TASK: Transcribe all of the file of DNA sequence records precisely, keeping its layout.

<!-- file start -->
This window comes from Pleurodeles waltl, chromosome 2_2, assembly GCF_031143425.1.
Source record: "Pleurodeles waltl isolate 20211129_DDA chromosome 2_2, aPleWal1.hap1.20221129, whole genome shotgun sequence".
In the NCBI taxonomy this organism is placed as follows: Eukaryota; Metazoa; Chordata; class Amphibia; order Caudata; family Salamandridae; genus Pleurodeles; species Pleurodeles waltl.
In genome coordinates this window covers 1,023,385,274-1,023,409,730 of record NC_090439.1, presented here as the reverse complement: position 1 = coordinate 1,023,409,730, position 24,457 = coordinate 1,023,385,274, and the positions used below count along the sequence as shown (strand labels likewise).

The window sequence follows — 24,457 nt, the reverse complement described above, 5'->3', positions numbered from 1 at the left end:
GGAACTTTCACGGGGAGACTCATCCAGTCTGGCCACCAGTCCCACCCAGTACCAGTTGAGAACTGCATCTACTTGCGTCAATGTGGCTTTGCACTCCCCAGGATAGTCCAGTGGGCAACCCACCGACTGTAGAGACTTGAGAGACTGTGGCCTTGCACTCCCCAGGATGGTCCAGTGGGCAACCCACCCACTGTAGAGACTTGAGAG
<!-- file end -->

This window comes from Pleurodeles waltl, chromosome 2_2, assembly GCF_031143425.1.
Source record: "Pleurodeles waltl isolate 20211129_DDA chromosome 2_2, aPleWal1.hap1.20221129, whole genome shotgun sequence".
In the NCBI taxonomy this organism is placed as follows: Eukaryota; Metazoa; Chordata; class Amphibia; order Caudata; family Salamandridae; genus Pleurodeles; species Pleurodeles waltl.
In genome coordinates this window covers 1,023,385,274-1,023,409,730 of record NC_090439.1, presented here as the reverse complement: position 1 = coordinate 1,023,409,730, position 24,457 = coordinate 1,023,385,274, and the positions used below count along the sequence as shown (strand labels likewise).

The window sequence follows — 24,457 nt, the reverse complement described above, 5'->3', positions numbered from 1 at the left end:
GGAACTTTCACGGGGAGACTCATCCAGTCTGGCCACCAGTCCCACCCAGTACCAGTTGAGAACTGCATCTACTTGCGTCAATGTGGCTTTGCACTCCCCAGGATAGTCCAGTGGGCAACCCACCGACTGTAGAGACTTGAGAGACTGTGGCCTTGCACTCCCCAGGATGGTCCAGTGGGCAACCCACCCACTGTAGAGACTTGAGAG